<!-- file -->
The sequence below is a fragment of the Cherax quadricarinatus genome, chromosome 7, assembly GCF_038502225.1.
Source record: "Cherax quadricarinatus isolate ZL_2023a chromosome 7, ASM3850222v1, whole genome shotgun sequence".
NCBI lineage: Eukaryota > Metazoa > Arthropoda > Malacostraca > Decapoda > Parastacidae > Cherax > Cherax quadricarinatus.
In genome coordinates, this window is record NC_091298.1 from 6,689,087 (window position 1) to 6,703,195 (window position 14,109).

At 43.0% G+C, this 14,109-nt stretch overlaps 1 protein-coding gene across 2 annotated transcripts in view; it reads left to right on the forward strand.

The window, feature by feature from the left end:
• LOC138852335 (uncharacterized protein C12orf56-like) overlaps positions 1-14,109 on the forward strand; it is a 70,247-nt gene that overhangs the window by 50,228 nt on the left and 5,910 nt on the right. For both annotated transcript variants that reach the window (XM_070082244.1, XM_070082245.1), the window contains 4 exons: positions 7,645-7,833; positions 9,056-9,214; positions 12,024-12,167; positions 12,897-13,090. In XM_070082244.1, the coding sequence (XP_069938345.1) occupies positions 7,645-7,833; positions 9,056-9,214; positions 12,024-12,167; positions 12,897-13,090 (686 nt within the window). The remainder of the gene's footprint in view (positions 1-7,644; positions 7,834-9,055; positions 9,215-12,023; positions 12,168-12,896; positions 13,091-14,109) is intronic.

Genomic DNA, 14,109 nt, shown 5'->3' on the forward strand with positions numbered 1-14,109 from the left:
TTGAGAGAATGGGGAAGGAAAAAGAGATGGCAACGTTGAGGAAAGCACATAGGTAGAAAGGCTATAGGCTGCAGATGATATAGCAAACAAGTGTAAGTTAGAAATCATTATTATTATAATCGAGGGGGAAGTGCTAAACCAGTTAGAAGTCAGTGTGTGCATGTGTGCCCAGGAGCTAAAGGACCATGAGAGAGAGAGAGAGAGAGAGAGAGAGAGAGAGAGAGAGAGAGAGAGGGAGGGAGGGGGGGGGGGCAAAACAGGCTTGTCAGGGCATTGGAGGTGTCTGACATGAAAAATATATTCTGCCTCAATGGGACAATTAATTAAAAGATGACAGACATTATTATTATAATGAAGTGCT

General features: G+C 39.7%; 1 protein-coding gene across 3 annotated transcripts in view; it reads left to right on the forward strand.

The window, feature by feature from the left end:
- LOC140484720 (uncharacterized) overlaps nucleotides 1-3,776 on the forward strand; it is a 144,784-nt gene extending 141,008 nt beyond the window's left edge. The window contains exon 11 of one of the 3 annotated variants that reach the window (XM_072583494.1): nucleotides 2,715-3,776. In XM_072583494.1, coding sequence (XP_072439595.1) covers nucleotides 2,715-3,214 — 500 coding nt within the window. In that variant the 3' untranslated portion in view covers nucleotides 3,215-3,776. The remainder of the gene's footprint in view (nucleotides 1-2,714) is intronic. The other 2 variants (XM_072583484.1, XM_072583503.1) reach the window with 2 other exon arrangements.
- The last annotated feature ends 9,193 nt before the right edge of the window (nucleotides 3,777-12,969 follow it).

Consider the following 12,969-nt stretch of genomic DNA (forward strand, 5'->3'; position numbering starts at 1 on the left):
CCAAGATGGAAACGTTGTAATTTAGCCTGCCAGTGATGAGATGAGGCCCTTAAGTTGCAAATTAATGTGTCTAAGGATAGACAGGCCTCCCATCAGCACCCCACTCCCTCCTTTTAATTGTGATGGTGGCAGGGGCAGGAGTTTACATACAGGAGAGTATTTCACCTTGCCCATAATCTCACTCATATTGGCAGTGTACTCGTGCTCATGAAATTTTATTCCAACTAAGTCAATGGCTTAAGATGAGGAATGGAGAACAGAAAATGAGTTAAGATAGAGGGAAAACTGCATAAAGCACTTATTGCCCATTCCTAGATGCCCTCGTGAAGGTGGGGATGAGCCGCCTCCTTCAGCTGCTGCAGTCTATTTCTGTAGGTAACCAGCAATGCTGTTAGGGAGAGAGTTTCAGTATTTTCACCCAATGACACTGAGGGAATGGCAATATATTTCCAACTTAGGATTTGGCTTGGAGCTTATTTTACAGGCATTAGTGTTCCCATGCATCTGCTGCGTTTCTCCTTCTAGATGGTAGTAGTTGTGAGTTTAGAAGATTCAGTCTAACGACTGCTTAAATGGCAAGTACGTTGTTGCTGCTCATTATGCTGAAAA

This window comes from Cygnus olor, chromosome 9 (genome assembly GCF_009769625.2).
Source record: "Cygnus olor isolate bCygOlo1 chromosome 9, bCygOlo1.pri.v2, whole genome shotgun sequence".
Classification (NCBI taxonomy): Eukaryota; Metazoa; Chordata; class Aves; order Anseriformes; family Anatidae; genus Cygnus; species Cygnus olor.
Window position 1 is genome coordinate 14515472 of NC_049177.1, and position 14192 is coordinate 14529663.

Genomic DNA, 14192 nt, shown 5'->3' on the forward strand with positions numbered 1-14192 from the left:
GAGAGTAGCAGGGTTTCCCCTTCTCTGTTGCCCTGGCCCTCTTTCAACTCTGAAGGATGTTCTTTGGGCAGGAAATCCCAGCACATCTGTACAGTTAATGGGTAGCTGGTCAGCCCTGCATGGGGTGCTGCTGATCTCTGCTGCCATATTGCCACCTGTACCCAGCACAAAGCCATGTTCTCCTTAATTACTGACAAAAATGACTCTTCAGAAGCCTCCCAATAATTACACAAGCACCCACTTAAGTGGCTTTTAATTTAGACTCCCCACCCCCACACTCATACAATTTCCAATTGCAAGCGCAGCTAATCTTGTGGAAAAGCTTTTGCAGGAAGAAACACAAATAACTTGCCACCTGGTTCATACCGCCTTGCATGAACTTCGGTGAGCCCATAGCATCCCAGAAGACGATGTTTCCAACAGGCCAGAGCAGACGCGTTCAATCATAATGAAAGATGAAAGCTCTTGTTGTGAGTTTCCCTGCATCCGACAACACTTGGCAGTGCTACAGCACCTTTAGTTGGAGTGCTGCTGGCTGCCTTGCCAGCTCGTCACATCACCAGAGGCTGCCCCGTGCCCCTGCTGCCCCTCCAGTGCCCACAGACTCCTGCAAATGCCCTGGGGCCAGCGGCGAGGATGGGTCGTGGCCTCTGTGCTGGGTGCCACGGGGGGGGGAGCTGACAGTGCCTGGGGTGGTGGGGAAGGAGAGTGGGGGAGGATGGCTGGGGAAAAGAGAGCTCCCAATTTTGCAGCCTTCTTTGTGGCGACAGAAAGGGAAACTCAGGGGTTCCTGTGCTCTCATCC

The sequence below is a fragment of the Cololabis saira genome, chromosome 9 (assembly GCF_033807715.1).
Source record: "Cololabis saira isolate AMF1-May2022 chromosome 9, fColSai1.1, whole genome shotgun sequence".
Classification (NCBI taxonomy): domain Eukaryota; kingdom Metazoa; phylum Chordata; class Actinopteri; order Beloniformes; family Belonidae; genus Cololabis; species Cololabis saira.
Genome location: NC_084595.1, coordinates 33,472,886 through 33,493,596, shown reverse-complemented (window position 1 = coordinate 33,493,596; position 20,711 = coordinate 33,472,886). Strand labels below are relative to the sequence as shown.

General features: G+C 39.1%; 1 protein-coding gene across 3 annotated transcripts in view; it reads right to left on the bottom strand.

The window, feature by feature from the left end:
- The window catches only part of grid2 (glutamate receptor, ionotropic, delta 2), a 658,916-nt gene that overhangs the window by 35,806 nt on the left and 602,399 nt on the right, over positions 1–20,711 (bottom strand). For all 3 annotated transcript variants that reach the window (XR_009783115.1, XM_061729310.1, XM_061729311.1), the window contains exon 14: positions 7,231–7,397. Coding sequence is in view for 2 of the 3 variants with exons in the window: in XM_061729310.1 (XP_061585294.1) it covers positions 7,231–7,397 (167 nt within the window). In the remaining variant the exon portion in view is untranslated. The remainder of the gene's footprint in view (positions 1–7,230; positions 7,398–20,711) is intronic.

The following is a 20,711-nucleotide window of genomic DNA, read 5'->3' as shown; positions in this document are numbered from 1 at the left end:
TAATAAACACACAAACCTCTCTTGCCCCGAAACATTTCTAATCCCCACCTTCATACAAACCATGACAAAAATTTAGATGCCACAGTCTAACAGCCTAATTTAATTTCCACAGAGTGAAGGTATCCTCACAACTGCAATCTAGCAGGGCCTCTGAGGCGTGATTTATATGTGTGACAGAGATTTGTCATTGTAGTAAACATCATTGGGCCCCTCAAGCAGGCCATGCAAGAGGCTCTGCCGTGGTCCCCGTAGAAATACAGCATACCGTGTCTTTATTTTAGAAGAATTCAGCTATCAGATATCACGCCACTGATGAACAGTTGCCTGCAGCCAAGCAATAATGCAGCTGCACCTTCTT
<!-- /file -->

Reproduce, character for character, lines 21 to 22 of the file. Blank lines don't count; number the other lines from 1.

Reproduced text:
GAGAGTAGCAGGGTTTCCCCTTCTCTGTTGCCCTGGCCCTCTTTCAACTCTGAAGGATGTTCTTTGGGCAGGAAATCCCAGCACATCTGTACAGTTAATGGGTAGCTGGTCAGCCCTGCATGGGGTGCTGCTGATCTCTGCTGCCATATTGCCACCTGTACCCAGCACAAAGCCATGTTCTCCTTAATTACTGACAAAAATGACTCTTCAGAAGCCTCCCAATAATTACACAAGCACCCACTTAAGTGGCTTTTAATTTAGACTCCCCACCCCCACACTCATACAATTTCCAATTGCAAGCGCAGCTAATCTTGTGGAAAAGCTTTTGCAGGAAGAAACACAAATAACTTGCCACCTGGTTCATACCGCCTTGCATGAACTTCGGTGAGCCCATAGCATCCCAGAAGACGATGTTTCCAACAGGCCAGAGCAGACGCGTTCAATCATAATGAAAGATGAAAGCTCTTGTTGTGAGTTTCCCTGCATCCGACAACACTTGGCAGTGCTACAGCACCTTTAGTTGGAGTGCTGCTGGCTGCCTTGCCAGCTCGTCACATCACCAGAGGCTGCCCCGTGCCCCTGCTGCCCCTCCAGTGCCCACAGACTCCTGCAAATGCCCTGGGGCCAGCGGCGAGGATGGGTCGTGGCCTCTGTGCTGGGTGCCACGGGGGGGGGAGCTGACAGTGCCTGGGGTGGTGGGGAAGGAGAGTGGGGGAGGATGGCTGGGGAAAAGAGAGCTCCCAATTTTGCAGCCTTCTTTGTGGCGACAGAAAGGGAAACTCAGGGGTTCCTGTGCTCTCATCC

The sequence below is a fragment of the Cololabis saira genome, chromosome 9 (assembly GCF_033807715.1).